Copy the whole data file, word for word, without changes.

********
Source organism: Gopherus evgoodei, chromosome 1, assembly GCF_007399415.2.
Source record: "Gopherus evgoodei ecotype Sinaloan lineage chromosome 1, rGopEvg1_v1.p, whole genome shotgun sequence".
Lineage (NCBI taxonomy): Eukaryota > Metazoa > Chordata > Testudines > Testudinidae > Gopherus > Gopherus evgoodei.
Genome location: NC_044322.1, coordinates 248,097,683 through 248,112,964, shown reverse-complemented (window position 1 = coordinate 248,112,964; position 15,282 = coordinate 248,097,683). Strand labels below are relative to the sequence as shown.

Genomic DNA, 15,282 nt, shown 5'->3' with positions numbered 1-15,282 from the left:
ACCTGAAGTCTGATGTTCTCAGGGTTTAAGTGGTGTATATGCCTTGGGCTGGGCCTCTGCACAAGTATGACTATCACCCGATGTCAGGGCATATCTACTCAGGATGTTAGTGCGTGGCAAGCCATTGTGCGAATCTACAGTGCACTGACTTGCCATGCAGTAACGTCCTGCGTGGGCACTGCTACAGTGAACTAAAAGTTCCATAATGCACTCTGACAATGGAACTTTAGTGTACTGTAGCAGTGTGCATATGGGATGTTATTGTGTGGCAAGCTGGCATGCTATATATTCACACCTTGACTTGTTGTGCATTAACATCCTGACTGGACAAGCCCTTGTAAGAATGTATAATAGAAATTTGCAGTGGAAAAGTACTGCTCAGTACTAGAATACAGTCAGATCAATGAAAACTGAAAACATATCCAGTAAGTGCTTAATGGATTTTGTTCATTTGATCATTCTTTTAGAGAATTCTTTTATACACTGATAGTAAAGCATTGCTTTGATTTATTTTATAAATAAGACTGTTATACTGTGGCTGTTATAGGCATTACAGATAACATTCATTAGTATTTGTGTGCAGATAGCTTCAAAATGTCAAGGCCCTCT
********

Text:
Source organism: Gopherus evgoodei, chromosome 1, assembly GCF_007399415.2.
Source record: "Gopherus evgoodei ecotype Sinaloan lineage chromosome 1, rGopEvg1_v1.p, whole genome shotgun sequence".
Lineage (NCBI taxonomy): Eukaryota > Metazoa > Chordata > Testudines > Testudinidae > Gopherus > Gopherus evgoodei.
Genome location: NC_044322.1, coordinates 248,097,683 through 248,112,964, shown reverse-complemented (window position 1 = coordinate 248,112,964; position 15,282 = coordinate 248,097,683). Strand labels below are relative to the sequence as shown.

Genomic DNA, 15,282 nt, shown 5'->3' with positions numbered 1-15,282 from the left:
ACCTGAAGTCTGATGTTCTCAGGGTTTAAGTGGTGTATATGCCTTGGGCTGGGCCTCTGCACAAGTATGACTATCACCCGATGTCAGGGCATATCTACTCAGGATGTTAGTGCGTGGCAAGCCATTGTGCGAATCTACAGTGCACTGACTTGCCATGCAGTAACGTCCTGCGTGGGCACTGCTACAGTGAACTAAAAGTTCCATAATGCACTCTGACAATGGAACTTTAGTGTACTGTAGCAGTGTGCATATGGGATGTTATTGTGTGGCAAGCTGGCATGCTATATATTCACACCTTGACTTGTTGTGCATTAACATCCTGACTGGACAAGCCCTTGTAAGAATGTATAATAGAAATTTGCAGTGGAAAAGTACTGCTCAGTACTAGAATACAGTCAGATCAATGAAAACTGAAAACATATCCAGTAAGTGCTTAATGGATTTTGTTCATTTGATCATTCTTTTAGAGAATTCTTTTATACACTGATAGTAAAGCATTGCTTTGATTTATTTTATAAATAAGACTGTTATACTGTGGCTGTTATAGGCATTACAGATAACATTCATTAGTATTTGTGTGCAGATAGCTTCAAAATGTCAAGGCCCTCT